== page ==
Predicting failure rates of autograft/allograft single-bundle transtibial anterior cruciate ligament reconstruction: a simple 3D CT radiographic evaluation for the
ESSKA Academy. Briggs K. 11/08/19; 285254; epESMA-63 Topic: Arthroscopic Surgery
Karen Briggs
Karen Briggs
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Abstract
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Background: Anatomic reconstruction of the anterior cruciate ligament (ACL) has been suggested to lead to superior outcomes by restoring knee kinematics, reestablishing anterior and rotatory stability, minimizing the risk of new injuries, and preventing degenerative changes. Surgical technique may play a role in the development and progression of knee osteoarthritis (OA); the anteromedial (AM) portal has been associated with critically short tunnels and an increased risk of posterior wall blowout, while the transtibial (TT) tunnel technique has been criticized for resulting in too vertical tunnel placement and failing to restore native anatomy which may predispose patients to the development of early knee OA. The footprint position of the ACL graft was evaluated in patients following autograft/allograft, single-bundle, transtibial ACLR to determine whether this technique can restore the native ACL footprint.
Methods: Fifty-seven patients with 59 ACL injuries that underwent either autograft or allograft, single-bundle, transtibial ACLR between 1999-2014 by a single surgeon were included. All patients underwent radiographic evaluation at a minimum of 12 months following ACLR. CT scan was performed using a GE Light Speed 64-slice scanner with a slice thickness of 0.625 mm. CT images underwent 3D reconstruction using OsiriX program (Pixmeo, Geneva, Switzerland) to assess ACL footprint. The ratio of the postero-anterior (PA) and proximal-distal (PD) position for the femoral footprint and medial-lateral (ML) and anteroposterior (AP) position for the tibial tunnel were calculated. Values will be compared to the previously reported data.
Results: Average footprint position of femoral PA and PD position were 37.6±3.42 and 44.6±4.44, respectively. Average footprint position of tibial ML and AP position were 47.7±3.5% and 44±6.3% respectively.
Conclusions: The trans-tibial single bundle ACL reconstruction technique appears to yield a central tunnel between the anteromedial and posterolateral bundles on the tibial side in both planes including medial-lateral and anterior-posterior. On the femoral side, the tunnel appears closer to posterolateral bundle tunnel on the proximal-distal and central in posterior-anterior axis between the anteromedial and posterolateral bundles. This simple, easy to use program can aid all physicians in determining whether their anteromedial or transtibial technique successfully restores the anatomic ACL footprint.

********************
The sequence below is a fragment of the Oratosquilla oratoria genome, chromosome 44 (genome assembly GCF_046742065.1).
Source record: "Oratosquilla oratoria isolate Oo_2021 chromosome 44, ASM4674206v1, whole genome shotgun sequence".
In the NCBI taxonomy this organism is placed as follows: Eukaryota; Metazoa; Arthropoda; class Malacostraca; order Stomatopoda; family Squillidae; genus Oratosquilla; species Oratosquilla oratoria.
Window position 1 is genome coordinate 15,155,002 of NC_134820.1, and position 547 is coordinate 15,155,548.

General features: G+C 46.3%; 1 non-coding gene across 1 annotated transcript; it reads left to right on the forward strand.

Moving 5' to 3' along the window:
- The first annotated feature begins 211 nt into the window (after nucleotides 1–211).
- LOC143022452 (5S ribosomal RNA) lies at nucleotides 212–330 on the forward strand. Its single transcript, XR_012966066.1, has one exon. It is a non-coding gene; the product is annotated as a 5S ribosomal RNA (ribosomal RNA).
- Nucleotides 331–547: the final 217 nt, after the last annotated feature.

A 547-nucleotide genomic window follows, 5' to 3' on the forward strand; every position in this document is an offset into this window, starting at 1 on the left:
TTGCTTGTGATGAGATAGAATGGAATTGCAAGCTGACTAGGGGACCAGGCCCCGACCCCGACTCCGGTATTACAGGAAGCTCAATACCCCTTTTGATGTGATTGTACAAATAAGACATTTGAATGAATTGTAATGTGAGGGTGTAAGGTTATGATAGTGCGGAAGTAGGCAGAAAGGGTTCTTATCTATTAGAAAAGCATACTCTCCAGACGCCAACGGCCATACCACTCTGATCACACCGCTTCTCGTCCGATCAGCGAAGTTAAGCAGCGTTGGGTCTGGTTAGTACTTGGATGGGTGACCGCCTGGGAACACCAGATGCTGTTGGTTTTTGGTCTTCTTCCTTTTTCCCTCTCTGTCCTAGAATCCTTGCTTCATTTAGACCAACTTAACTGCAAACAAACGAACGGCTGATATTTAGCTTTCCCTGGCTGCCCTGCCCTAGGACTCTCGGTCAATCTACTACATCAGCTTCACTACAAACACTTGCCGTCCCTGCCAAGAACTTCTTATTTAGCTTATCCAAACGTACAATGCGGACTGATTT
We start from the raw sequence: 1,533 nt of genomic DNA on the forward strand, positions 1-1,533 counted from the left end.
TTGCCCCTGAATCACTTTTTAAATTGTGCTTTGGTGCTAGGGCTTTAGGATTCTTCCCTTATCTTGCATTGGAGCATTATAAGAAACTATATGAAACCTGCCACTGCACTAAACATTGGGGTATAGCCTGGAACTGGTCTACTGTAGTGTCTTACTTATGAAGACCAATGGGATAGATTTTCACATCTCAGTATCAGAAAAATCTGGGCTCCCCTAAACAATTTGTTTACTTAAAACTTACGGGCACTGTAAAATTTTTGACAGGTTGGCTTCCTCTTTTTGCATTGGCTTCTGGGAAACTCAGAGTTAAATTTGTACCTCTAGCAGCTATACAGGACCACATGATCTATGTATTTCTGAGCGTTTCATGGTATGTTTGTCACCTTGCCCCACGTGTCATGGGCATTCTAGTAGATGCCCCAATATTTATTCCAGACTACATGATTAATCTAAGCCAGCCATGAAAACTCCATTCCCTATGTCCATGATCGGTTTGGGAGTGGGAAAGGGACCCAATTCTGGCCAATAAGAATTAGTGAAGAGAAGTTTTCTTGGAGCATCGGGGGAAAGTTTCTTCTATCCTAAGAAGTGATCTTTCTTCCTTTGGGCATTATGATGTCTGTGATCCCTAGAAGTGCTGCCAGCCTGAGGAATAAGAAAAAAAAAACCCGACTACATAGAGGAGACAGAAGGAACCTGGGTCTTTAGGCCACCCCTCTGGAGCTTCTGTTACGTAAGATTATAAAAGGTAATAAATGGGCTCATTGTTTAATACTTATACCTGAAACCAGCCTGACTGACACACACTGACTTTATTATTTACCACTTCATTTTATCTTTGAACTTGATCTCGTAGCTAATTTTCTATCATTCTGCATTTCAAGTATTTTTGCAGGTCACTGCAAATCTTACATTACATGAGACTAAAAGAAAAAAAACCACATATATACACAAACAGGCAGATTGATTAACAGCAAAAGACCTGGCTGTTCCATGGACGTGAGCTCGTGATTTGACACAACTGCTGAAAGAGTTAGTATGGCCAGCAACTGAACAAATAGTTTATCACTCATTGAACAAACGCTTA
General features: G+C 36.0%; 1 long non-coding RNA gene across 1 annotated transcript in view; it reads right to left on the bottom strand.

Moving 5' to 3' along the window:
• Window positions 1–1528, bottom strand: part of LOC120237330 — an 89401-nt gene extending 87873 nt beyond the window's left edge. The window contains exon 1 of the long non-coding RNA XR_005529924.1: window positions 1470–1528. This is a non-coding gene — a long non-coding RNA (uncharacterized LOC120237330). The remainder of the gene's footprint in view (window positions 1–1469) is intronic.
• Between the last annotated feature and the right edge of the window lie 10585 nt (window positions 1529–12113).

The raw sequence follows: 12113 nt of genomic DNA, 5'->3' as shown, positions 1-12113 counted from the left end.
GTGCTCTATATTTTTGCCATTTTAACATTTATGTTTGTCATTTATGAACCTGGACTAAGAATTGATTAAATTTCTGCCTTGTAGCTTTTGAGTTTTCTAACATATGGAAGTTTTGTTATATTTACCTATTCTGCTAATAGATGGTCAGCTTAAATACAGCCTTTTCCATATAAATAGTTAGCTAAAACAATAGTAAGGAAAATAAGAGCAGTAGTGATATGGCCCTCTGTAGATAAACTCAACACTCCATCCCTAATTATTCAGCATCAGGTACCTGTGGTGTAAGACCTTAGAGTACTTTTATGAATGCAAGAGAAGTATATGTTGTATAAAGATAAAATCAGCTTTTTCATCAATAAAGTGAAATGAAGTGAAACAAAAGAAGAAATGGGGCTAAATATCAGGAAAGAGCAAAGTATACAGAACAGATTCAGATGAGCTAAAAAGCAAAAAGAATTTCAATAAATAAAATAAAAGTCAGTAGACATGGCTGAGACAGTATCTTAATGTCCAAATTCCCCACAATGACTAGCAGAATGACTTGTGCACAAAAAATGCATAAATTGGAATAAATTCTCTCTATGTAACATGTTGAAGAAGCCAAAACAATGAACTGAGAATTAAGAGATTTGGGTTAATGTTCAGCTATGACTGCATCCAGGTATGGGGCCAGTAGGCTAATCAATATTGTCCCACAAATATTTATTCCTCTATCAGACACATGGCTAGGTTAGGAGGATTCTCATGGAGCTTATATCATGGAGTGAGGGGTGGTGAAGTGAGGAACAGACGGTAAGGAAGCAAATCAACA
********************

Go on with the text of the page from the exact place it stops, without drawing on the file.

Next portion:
Background: Anatomic reconstruction of the anterior cruciate ligament (ACL) has been suggested to lead to superior outcomes by restoring knee kinematics, reestablishing anterior and rotatory stability, minimizing the risk of new injuries, and preventing degenerative changes. Surgical technique may play a role in the development and progression of knee osteoarthritis (OA); the anteromedial (AM) portal has been associated with critically short tunnels and an increased risk of posterior wall blowout, while the transtibial (TT) tunnel technique has been criticized for resulting in too vertical tunnel placement and failing to restore native anatomy which may predispose patients to the development of early knee OA. The footprint position of the ACL graft was evaluated in patients following autograft/allograft, single-bundle, transtibial ACLR to determine whether this technique can restore the native ACL footprint.
Methods: Fifty-seven patients with 59 ACL injuries that underwent either autograft or allograft, single-bundle, transtibial ACLR between 1999-2014 by a single surgeon were included. All patients underwent radiographic evaluation at a minimum of 12 months following ACLR. CT scan was performed using a GE Light Speed 64-slice scanner with a slice thickness of 0.625 mm. CT images underwent 3D reconstruction using OsiriX program (Pixmeo, Geneva, Switzerland) to assess ACL footprint. The ratio of the postero-anterior (PA) and proximal-distal (PD) position for the femoral footprint and medial-lateral (ML) and anteroposterior (AP) position for the tibial tunnel were calculated. Values will be compared to the previously reported data.
Results: Average footprint position of femoral PA and PD position were 37.6±3.42 and 44.6±4.44, respectively. Average footprint position of tibial ML and AP position were 47.7±3.5% and 44±6.3% respectively.
Conclusions: The trans-tibial single bundle ACL reconstruction technique appears to yield a central tunnel between the anteromedial and posterolateral bundles on the tibial side in both planes including medial-lateral and anterior-posterior. On the femoral side, the tunnel appears closer to posterolateral bundle tunnel on the proximal-distal and central in posterior-anterior axis between the anteromedial and posterolateral bundles. This simple, easy to use program can aid all physicians in determining whether their anteromedial or transtibial technique successfully restores the anatomic ACL footprint.
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